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Collier Realty LLC v. Bloomberg

Supreme Court, New York County

April 16, 2009


The opinion of the court was delivered by: Nicholas Figueroa, J.

Published by New York State Law Reporting Bureau pursuant to Judiciary Law § 431.

This opinion is uncorrected and subject to revision before publication in the printed Official Reports.

Petitioners seek a judgment, pursuant to CPLR 78, annulling amendments to the zoning map and zoning text (collectively, the Re-zoning) covering five distinct neighborhoods ("the Five Neighborhoods") in Far Rockaway, Queens. The challenged amendments, which revise the New York City Zoning Resolution of 1961 (the "Resolution"), were approved by the City Counsel on August 14, 2008. Petitioners, five real estate development companies, own a total of nine vacant lots within the re-zoned area.

The Re-zoning affects all or a portion of approximately 280 blocks (covering roughly 5900 tax lots) on the Rockaway Peninsula separating Jamaica Bay from the Atlantic Ocean. Zoning in the area had been largely unchanged since the Resolution was adopted some fifty years earlier. The Resolution encouraged construction of high-rise buildings and high density developments near the oceanfront, and various subsidy programs had acted as a further spur to such projects there and elsewhere on the peninsula. Nevertheless, in the half-century since the Resolution was put into effect, the Five Neighborhoods remained for the most part what they had been at the end of World War II, i.e., dominated by low-density and low-rise housing, with the relatively few single-use and multi-use commercial buildings mostly located on the area's broader streets.

In the decades since the Resolution was adopted, however, development in the Rockaways had prompted calls by residents for more restrictive zoning to assure that the essential character of the area's neighborhoods would be preserved. In the same period, there was also increasing community pressure for re-zoning to permit limited-purpose commercial establishments within residential zones to serve the residents' needs. At the same time, changing socio-economic factors contributed to a rising demand for modest relaxation of the Resolution's restrictions on the size of the footprints of houses in certain areas.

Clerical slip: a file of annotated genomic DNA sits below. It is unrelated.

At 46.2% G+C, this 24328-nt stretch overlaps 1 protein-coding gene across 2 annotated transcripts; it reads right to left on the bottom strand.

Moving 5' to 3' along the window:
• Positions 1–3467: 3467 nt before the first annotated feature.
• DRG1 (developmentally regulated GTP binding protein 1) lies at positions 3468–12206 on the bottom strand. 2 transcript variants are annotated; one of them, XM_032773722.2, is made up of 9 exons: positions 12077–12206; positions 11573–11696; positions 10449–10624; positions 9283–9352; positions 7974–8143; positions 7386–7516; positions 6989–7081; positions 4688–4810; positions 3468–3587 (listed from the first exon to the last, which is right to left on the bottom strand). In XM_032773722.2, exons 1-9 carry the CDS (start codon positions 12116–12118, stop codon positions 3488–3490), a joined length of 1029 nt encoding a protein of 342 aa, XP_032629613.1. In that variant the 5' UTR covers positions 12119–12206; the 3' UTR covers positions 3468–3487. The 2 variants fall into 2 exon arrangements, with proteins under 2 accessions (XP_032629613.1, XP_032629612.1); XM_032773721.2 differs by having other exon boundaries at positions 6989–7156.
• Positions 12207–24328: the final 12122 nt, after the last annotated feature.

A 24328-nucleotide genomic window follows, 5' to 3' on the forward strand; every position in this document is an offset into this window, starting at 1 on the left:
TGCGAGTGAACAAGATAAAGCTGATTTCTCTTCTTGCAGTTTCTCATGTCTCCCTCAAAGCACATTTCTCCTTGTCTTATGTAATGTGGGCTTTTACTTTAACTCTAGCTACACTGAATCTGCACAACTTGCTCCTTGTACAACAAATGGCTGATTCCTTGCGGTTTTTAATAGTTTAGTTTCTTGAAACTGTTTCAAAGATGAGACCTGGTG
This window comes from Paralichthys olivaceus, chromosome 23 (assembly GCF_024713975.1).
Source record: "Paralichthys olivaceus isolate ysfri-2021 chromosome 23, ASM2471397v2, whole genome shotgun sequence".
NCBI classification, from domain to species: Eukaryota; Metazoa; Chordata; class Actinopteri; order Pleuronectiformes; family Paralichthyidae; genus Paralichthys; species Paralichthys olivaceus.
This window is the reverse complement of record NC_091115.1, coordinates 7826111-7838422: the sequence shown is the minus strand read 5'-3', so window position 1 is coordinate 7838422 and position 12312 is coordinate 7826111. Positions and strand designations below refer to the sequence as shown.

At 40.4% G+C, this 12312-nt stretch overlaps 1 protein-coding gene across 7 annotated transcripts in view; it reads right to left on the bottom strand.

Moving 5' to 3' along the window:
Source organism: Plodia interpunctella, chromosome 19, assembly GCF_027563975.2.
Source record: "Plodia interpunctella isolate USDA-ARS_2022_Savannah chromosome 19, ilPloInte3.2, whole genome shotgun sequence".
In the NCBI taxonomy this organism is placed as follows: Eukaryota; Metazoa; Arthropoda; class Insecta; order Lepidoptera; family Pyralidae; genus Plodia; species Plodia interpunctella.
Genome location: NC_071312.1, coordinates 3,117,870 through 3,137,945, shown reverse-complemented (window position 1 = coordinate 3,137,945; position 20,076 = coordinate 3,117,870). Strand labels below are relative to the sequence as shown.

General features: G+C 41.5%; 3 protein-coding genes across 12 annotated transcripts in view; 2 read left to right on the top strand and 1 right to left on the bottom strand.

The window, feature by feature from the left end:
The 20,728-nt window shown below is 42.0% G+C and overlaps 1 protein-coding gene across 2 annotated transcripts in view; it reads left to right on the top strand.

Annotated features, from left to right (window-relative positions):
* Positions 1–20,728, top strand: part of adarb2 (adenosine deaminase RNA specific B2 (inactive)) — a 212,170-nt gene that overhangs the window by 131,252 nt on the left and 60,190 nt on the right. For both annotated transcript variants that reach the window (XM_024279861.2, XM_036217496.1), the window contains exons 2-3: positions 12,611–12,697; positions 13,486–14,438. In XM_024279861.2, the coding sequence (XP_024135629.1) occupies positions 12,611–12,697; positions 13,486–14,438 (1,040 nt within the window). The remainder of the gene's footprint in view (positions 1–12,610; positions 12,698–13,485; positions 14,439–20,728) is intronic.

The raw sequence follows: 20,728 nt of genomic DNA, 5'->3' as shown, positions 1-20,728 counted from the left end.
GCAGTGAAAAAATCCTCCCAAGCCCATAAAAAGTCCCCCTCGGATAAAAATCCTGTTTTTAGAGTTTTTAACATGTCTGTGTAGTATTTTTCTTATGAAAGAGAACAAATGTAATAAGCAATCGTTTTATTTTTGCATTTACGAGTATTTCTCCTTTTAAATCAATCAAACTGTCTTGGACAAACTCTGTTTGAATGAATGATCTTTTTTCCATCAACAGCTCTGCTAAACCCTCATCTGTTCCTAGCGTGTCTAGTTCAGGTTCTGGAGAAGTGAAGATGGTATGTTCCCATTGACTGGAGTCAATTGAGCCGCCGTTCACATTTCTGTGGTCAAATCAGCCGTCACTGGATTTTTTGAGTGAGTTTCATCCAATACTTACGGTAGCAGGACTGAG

Eventually, formal applications to amend the zoning map and zoning text were prepared by the Queens office of the Department of City Planning (DCP) in light of some two years of studies and discussions with numerous civic groups and their consultants, elected officials, and developers. The applications were filed on April 16, 2008. An Environmental Assessment Statement ("EAS") was issued by the DCP on April 18, 2008, and a Negative Declaration (to the effect that the proposed amendments would not have a substantially adverse effect on the environment) was issued by the CPC on April 21, 2008.

The Re-zoning applications were referred to Queens Community Board No.14 and the Borough President, for their review and recommendations to the CPC. In May and June 2008, public hearings on the application were held by the Community Board, the Borough President, and the CPC pursuant to the mandates of ULURP. In response to comments from the public, as well as to account for certain modifications of the original proposal, the DCP issued a revised EAS, which it forwarded to the Community Board, the Borough President, and the City Council on or about July 21, 2008. The CPC also issued a revised Negative Declaration, dated July 23, 2008. Notice of both revised documents was published in the Bulletin of the Department of Environmental Conservation on August 6, 2008. The revised documents were forwarded to the Community Board, Borough President, and City Council on or about August 13, 2008. Public hearings on the proposed amendments were held before Council committees on August 12, 2008, and August 13, 2008. On August 14, 2008, the Council approved the Re-zoning.

As a threshold matter, respondents question petitioners' standing to challenge the Re-zoning.